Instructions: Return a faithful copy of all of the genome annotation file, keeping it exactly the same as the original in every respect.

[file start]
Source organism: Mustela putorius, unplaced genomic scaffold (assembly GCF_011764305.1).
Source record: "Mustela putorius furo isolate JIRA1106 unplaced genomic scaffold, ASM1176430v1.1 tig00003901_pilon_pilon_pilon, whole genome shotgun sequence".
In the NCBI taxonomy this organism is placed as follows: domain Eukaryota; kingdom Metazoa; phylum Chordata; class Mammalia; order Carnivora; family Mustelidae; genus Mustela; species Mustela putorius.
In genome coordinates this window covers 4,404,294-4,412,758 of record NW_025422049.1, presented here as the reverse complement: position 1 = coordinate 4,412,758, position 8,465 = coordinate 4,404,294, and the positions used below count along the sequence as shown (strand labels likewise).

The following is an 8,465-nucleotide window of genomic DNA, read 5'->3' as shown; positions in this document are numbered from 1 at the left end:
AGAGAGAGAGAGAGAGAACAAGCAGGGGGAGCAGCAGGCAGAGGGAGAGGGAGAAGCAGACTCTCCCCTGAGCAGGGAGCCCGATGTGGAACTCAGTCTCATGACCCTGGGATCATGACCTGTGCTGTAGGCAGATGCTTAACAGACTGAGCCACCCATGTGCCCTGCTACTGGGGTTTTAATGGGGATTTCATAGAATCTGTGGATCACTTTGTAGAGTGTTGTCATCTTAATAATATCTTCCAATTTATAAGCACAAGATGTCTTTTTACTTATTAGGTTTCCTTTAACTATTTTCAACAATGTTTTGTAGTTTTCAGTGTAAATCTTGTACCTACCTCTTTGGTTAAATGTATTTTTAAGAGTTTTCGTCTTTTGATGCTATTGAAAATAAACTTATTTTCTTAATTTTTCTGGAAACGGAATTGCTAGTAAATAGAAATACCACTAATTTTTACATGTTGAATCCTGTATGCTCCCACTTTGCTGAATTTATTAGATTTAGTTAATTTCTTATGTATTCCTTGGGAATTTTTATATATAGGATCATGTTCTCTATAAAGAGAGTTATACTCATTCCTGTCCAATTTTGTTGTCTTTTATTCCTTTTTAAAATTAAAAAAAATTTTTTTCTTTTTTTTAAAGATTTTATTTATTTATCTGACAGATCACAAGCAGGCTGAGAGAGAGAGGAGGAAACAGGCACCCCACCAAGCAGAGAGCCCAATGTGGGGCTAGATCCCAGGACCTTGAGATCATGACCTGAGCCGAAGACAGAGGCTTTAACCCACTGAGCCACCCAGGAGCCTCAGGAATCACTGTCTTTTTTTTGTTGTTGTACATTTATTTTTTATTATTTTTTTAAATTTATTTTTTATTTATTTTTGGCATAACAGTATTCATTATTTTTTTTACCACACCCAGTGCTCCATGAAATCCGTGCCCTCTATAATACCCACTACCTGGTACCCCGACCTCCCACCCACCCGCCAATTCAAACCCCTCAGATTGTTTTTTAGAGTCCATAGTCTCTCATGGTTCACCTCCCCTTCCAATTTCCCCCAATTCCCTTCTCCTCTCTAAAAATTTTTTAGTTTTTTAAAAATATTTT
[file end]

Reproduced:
Source organism: Mustela putorius, unplaced genomic scaffold (assembly GCF_011764305.1).
Source record: "Mustela putorius furo isolate JIRA1106 unplaced genomic scaffold, ASM1176430v1.1 tig00003901_pilon_pilon_pilon, whole genome shotgun sequence".
In the NCBI taxonomy this organism is placed as follows: domain Eukaryota; kingdom Metazoa; phylum Chordata; class Mammalia; order Carnivora; family Mustelidae; genus Mustela; species Mustela putorius.
In genome coordinates this window covers 4,404,294-4,412,758 of record NW_025422049.1, presented here as the reverse complement: position 1 = coordinate 4,412,758, position 8,465 = coordinate 4,404,294, and the positions used below count along the sequence as shown (strand labels likewise).

The following is an 8,465-nucleotide window of genomic DNA, read 5'->3' as shown; positions in this document are numbered from 1 at the left end:
AGAGAGAGAGAGAGAGAACAAGCAGGGGGAGCAGCAGGCAGAGGGAGAGGGAGAAGCAGACTCTCCCCTGAGCAGGGAGCCCGATGTGGAACTCAGTCTCATGACCCTGGGATCATGACCTGTGCTGTAGGCAGATGCTTAACAGACTGAGCCACCCATGTGCCCTGCTACTGGGGTTTTAATGGGGATTTCATAGAATCTGTGGATCACTTTGTAGAGTGTTGTCATCTTAATAATATCTTCCAATTTATAAGCACAAGATGTCTTTTTACTTATTAGGTTTCCTTTAACTATTTTCAACAATGTTTTGTAGTTTTCAGTGTAAATCTTGTACCTACCTCTTTGGTTAAATGTATTTTTAAGAGTTTTCGTCTTTTGATGCTATTGAAAATAAACTTATTTTCTTAATTTTTCTGGAAACGGAATTGCTAGTAAATAGAAATACCACTAATTTTTACATGTTGAATCCTGTATGCTCCCACTTTGCTGAATTTATTAGATTTAGTTAATTTCTTATGTATTCCTTGGGAATTTTTATATATAGGATCATGTTCTCTATAAAGAGAGTTATACTCATTCCTGTCCAATTTTGTTGTCTTTTATTCCTTTTTAAAATTAAAAAAAATTTTTTTCTTTTTTTTAAAGATTTTATTTATTTATCTGACAGATCACAAGCAGGCTGAGAGAGAGAGGAGGAAACAGGCACCCCACCAAGCAGAGAGCCCAATGTGGGGCTAGATCCCAGGACCTTGAGATCATGACCTGAGCCGAAGACAGAGGCTTTAACCCACTGAGCCACCCAGGAGCCTCAGGAATCACTGTCTTTTTTTTGTTGTTGTACATTTATTTTTTATTATTTTTTTAAATTTATTTTTTATTTATTTTTGGCATAACAGTATTCATTATTTTTTTTACCACACCCAGTGCTCCATGAAATCCGTGCCCTCTATAATACCCACTACCTGGTACCCCGACCTCCCACCCACCCGCCAATTCAAACCCCTCAGATTGTTTTTTAGAGTCCATAGTCTCTCATGGTTCACCTCCCCTTCCAATTTCCCCCAATTCCCTTCTCCTCTCTAAAAATTTTTTAGTTTTTTAAAAATATTTT